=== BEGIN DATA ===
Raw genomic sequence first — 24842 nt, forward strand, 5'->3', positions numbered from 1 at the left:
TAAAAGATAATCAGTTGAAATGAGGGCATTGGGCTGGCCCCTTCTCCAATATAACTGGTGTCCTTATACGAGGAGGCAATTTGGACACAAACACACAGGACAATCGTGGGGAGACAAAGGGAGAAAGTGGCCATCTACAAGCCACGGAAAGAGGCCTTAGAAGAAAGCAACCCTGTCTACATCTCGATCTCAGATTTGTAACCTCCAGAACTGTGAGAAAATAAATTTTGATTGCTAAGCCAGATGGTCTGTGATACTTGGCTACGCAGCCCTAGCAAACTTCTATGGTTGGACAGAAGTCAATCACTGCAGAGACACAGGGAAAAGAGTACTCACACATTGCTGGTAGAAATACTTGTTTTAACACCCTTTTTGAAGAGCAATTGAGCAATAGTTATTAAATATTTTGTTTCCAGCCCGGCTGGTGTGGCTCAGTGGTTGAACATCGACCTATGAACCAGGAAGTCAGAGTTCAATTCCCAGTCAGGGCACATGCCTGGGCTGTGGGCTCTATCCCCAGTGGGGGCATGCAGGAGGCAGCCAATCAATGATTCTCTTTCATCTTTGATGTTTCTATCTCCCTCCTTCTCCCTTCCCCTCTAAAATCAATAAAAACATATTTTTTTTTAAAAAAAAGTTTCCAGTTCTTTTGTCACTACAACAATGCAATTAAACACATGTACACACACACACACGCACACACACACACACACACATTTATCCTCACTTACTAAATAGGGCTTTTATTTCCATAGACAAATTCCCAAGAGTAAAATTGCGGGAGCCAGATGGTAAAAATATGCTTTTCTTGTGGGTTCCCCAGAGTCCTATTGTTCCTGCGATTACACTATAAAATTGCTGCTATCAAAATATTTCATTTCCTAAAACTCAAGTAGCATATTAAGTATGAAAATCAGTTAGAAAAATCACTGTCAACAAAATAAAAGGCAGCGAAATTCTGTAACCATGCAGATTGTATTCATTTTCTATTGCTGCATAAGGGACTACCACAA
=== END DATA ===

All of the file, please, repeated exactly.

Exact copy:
Raw genomic sequence first — 24842 nt, forward strand, 5'->3', positions numbered from 1 at the left:
TAAAAGATAATCAGTTGAAATGAGGGCATTGGGCTGGCCCCTTCTCCAATATAACTGGTGTCCTTATACGAGGAGGCAATTTGGACACAAACACACAGGACAATCGTGGGGAGACAAAGGGAGAAAGTGGCCATCTACAAGCCACGGAAAGAGGCCTTAGAAGAAAGCAACCCTGTCTACATCTCGATCTCAGATTTGTAACCTCCAGAACTGTGAGAAAATAAATTTTGATTGCTAAGCCAGATGGTCTGTGATACTTGGCTACGCAGCCCTAGCAAACTTCTATGGTTGGACAGAAGTCAATCACTGCAGAGACACAGGGAAAAGAGTACTCACACATTGCTGGTAGAAATACTTGTTTTAACACCCTTTTTGAAGAGCAATTGAGCAATAGTTATTAAATATTTTGTTTCCAGCCCGGCTGGTGTGGCTCAGTGGTTGAACATCGACCTATGAACCAGGAAGTCAGAGTTCAATTCCCAGTCAGGGCACATGCCTGGGCTGTGGGCTCTATCCCCAGTGGGGGCATGCAGGAGGCAGCCAATCAATGATTCTCTTTCATCTTTGATGTTTCTATCTCCCTCCTTCTCCCTTCCCCTCTAAAATCAATAAAAACATATTTTTTTTTAAAAAAAAGTTTCCAGTTCTTTTGTCACTACAACAATGCAATTAAACACATGTACACACACACACACGCACACACACACACACACACATTTATCCTCACTTACTAAATAGGGCTTTTATTTCCATAGACAAATTCCCAAGAGTAAAATTGCGGGAGCCAGATGGTAAAAATATGCTTTTCTTGTGGGTTCCCCAGAGTCCTATTGTTCCTGCGATTACACTATAAAATTGCTGCTATCAAAATATTTCATTTCCTAAAACTCAAGTAGCATATTAAGTATGAAAATCAGTTAGAAAAATCACTGTCAACAAAATAAAAGGCAGCGAAATTCTGTAACCATGCAGATTGTATTCATTTTCTATTGCTGCATAAGGGACTACCACAA